Data collection instrument: Interview technique was used to collect information on demographic data. Observational audit tool was used to assess the wound and its healing status.Data collection process: While on daily rounds, the auditor observed all the bedridden for pressure ulcers including patients who complained of faecal and/or urine incontinence. Assessment of the skin was done using Observational audit tool. Demographic data of these were collected using Interview technique. The purpose of the audit was explained to the participants. They were also assured of the con?dentiality of the information. Participants who ful?lled the sampling criteria were selected. This process continued for 3 months (Jan, Feb and March 2017). The collected data were compiled for analysis. Although there was a standard protocol for prevention of IAD in the organisation it was observed that the incidence of IAD was on a rise in ICUs. In the month of March 2017 the incidence rate peaked to a value of 5.94. Root cause analysis revealed that many factors were involved (Fig 1).

Brain storming was done with the core nursing team. The following corrective measures were considered:

         Continuous Nursing Education was emphasised on care and prevention of IAD.

         12 hourly use of Skin barriers twice a day in the form of local applicators or sprays.

         2% Chlorhexidine wipes were replaced with Chlorhexidine free wipes.

         Use of Non-frictional method of cleaning affected areas was implemented. Skin assessment every 2 hourly was enforced. In charge rounds was supported with a checklist which incorporated with the 5 P’s, position being one of them.

         Flexi seal catheters inserted to patients with type 7 stools unless contraindicated.

         Tracking of IAD on a daily basis and self-reporting culture was encouraged.

         Pressure sore prevention clock.

After implementing these approaches for a month (April 2017), again post audit was conducted for a period of 3 months (May, June and July 2017) to evaluate the effectiveness of these approaches. The collected data were compiled for analysis.

Results

From May to July 2017, 8 out of 2544 admitted patients developed IAD. The incidences reduced from 5.94 to 2.02 (Fig 2).

In the month of June 2017 there were 3 patients and in July 2017 there were 2 patients admitted with IAD. Both the cases were completely healed at the time of discharge (Fig 3).

The compliance to IAD protocol increased from 37.94 percent in Jan 17 to 77.33 percent by July  17 (Fig 4). This could be attributed to the corrective measures that were implemented.

Nursing Implications & Recommendations

The scope of the study has implications for nursing in the areas of practice, education, administration and research.

Nurses play a major role in the health care delivery system. Today more than ever before, health care reforms call nursing to provide cost effective care in the prevention and healing of IADs. They can develop protocols related to nursing measures. The ?ndings of the study can be utilised by practicing nurses in alleviating the suffering of patients having IADs.

Nursing interventions are increasing in popularity and people are seeking more of these to prevent and heal IADs. Hence, it is essential to give emphasis on nursing measures in nursing curriculum and education as a part of wound care.

Nurse administrator needs to be aware of problems faced by the critical ill patients with IAD and implementation of the solutions. IAD prevention and healing education programmes should be organised in the hospitals for optimal utilisation by the nurses.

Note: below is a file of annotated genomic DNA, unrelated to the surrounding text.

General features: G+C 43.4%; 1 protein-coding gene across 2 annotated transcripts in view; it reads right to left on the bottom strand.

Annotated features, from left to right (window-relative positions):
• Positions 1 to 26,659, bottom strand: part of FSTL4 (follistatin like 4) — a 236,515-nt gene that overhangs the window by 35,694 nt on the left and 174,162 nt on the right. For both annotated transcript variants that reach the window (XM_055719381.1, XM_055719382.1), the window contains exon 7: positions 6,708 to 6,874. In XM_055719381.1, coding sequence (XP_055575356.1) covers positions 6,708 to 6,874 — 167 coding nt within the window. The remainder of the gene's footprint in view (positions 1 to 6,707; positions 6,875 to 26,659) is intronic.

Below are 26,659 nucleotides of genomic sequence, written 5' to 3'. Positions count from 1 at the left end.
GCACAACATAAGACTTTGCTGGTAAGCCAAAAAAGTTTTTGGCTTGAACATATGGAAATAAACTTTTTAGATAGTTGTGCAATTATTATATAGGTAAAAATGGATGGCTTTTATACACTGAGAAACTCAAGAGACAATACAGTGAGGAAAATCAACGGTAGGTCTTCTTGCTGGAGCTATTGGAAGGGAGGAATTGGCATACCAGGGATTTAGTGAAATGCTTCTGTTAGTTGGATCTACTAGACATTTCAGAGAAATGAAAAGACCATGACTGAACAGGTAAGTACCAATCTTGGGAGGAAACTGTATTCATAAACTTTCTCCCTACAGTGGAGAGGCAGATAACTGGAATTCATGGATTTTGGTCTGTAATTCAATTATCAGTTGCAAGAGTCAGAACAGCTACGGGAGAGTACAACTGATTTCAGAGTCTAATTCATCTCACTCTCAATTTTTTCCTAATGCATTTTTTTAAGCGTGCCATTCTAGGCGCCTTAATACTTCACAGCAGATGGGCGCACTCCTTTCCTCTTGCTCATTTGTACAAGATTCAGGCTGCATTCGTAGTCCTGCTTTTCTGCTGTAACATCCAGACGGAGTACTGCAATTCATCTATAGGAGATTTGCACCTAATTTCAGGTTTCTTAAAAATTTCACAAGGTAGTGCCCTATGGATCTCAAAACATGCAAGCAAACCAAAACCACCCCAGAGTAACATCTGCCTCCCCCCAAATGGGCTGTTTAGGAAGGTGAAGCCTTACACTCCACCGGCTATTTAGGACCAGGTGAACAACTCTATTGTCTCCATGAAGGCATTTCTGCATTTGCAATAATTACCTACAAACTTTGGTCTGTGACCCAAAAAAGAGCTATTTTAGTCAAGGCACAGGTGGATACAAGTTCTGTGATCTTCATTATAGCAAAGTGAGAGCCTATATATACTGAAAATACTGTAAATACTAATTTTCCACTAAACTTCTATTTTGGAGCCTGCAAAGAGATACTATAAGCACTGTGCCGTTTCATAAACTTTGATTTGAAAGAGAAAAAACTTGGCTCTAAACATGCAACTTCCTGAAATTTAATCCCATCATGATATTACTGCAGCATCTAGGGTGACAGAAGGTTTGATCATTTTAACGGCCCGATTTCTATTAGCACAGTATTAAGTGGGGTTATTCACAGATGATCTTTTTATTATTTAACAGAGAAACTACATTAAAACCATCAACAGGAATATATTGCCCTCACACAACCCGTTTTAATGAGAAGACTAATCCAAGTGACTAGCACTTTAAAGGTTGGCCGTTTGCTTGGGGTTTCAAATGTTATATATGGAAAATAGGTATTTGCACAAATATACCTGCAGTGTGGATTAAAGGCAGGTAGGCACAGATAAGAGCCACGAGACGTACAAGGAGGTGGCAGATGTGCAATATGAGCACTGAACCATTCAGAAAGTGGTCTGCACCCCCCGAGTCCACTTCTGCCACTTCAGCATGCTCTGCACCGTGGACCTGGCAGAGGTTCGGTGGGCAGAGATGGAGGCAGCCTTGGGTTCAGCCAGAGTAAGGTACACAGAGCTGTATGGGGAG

There is a signi?cant gap in research with IADs in India. Controlled studies in this area can create a new health care paradigm in the health care delivery system of both urban and rural population.

Recommendation

There is a need for clear differentiation between IAD and pressure ulcers. The authors identified a need for development of a uniform instrument and method to study IAD prevalence and management strategies across different patient groups.

Limitations: The study was limited to patients in critical care unit. Further, generalisation of the findings was limited because the study was confined to one hospital.

Conclusion

Incontinence-associated dermatitis is a prevalent but under-recognised form of skin damage in the critically ill patients with urinary or faecal incontinence. Prevention and treatment focus on treatment of underlying incontinence and protection of skin exposed to urine or stool based on a structure skin care regimen.

References

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  2. Hall KD, Clark RC. A prospective, descriptive, quality improvement study to decrease incontinence-associated dermatitis and hospital-acquired pressure ulcers. Ostomy Wound Manage 2015 Jul; 61(7): 26-30
  3. Chianca TC, Goncales PC, Salgado PO, et al. Incontinence- associated dermatitis: a cohort study in critically ill patients. Revista Gaúcha de Enfermagem. March 2017; 37. Available from http://dx.doi.org/10.1590/1983-1447.2016.esp. 68075
  4. Beeckman D, Schoonhoven L, Verhaeghe S, et al. Prevention and treatment of incontinence-associated dermatitis: Literature Review. J Adv Nurs 2009; 65(6): 1141-54. doi: 10.1111/j.1365-2648.2009.04986.x. Epub 2009 Apr 3
  5. Razor B. R, Buckley B, Quiambao P, et al Incontinence-associated dermatitis (IAD) study: Blinded assessment and treatment with zinc oxide-based ointment. WCET Journal 2014; 34(4): 13-23
  6. Doughty D, Junkin J, Kurz P, et al. Incontinence-associated dermatitis: Consensus statements, evidence-based guidelines for prevention and treatment, and current challenges. Journal of Wound Ostomy & Continence Nursing 2012; 39 (3): 303-15. doi: 10.1097/WON.0b013e3182549118
  7. Gray M. Incontinence-associated dermatitis: A comprehensive review and update. J Wound Ostomy Continence Nurs 2012; 39(1): 61-74
  8. Kneedler J. Incontinence Associated Dermatitis. An Online Continuing Education Activity 2015 www.pfiedler.com/ce/1205/ files/.../Incontinence%20Associated %20Dermatitis. pdf

 

Author: Jothi Clara J Micheal, Merlyn Chander, Jacintha D’Cruz, Vevila Braganza, Vinita Mascarenhas & Pearl Cruz